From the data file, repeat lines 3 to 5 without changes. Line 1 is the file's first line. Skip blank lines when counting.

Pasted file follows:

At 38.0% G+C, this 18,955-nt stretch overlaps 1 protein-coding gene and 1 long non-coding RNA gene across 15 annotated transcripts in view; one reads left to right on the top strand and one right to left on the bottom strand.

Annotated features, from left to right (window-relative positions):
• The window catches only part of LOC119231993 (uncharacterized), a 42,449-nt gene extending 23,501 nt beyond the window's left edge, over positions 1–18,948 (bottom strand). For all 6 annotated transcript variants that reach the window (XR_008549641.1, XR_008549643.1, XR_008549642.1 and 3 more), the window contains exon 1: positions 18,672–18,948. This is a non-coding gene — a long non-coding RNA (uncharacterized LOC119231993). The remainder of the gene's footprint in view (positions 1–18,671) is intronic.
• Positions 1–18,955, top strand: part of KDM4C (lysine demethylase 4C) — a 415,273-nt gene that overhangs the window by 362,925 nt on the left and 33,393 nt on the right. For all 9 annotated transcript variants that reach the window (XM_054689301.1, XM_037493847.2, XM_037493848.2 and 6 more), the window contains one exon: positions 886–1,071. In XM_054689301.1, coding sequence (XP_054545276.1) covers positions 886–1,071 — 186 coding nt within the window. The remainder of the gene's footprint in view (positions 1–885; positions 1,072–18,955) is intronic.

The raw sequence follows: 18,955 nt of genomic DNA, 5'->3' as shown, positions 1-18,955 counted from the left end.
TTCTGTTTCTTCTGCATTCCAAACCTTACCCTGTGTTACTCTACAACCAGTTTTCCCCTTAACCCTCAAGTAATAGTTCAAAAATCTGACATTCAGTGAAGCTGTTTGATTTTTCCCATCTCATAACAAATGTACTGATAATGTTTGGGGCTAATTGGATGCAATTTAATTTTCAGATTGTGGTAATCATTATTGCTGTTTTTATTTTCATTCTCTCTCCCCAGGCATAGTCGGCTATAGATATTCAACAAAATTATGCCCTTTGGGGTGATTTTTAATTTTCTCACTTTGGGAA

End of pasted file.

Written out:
• The window catches only part of LOC119231993 (uncharacterized), a 42,449-nt gene extending 23,501 nt beyond the window's left edge, over positions 1–18,948 (bottom strand). For all 6 annotated transcript variants that reach the window (XR_008549641.1, XR_008549643.1, XR_008549642.1 and 3 more), the window contains exon 1: positions 18,672–18,948. This is a non-coding gene — a long non-coding RNA (uncharacterized LOC119231993). The remainder of the gene's footprint in view (positions 1–18,671) is intronic.
• Positions 1–18,955, top strand: part of KDM4C (lysine demethylase 4C) — a 415,273-nt gene that overhangs the window by 362,925 nt on the left and 33,393 nt on the right. For all 9 annotated transcript variants that reach the window (XM_054689301.1, XM_037493847.2, XM_037493848.2 and 6 more), the window contains one exon: positions 886–1,071. In XM_054689301.1, coding sequence (XP_054545276.1) covers positions 886–1,071 — 186 coding nt within the window. The remainder of the gene's footprint in view (positions 1–885; positions 1,072–18,955) is intronic.

The raw sequence follows: 18,955 nt of genomic DNA, 5'->3' as shown, positions 1-18,955 counted from the left end.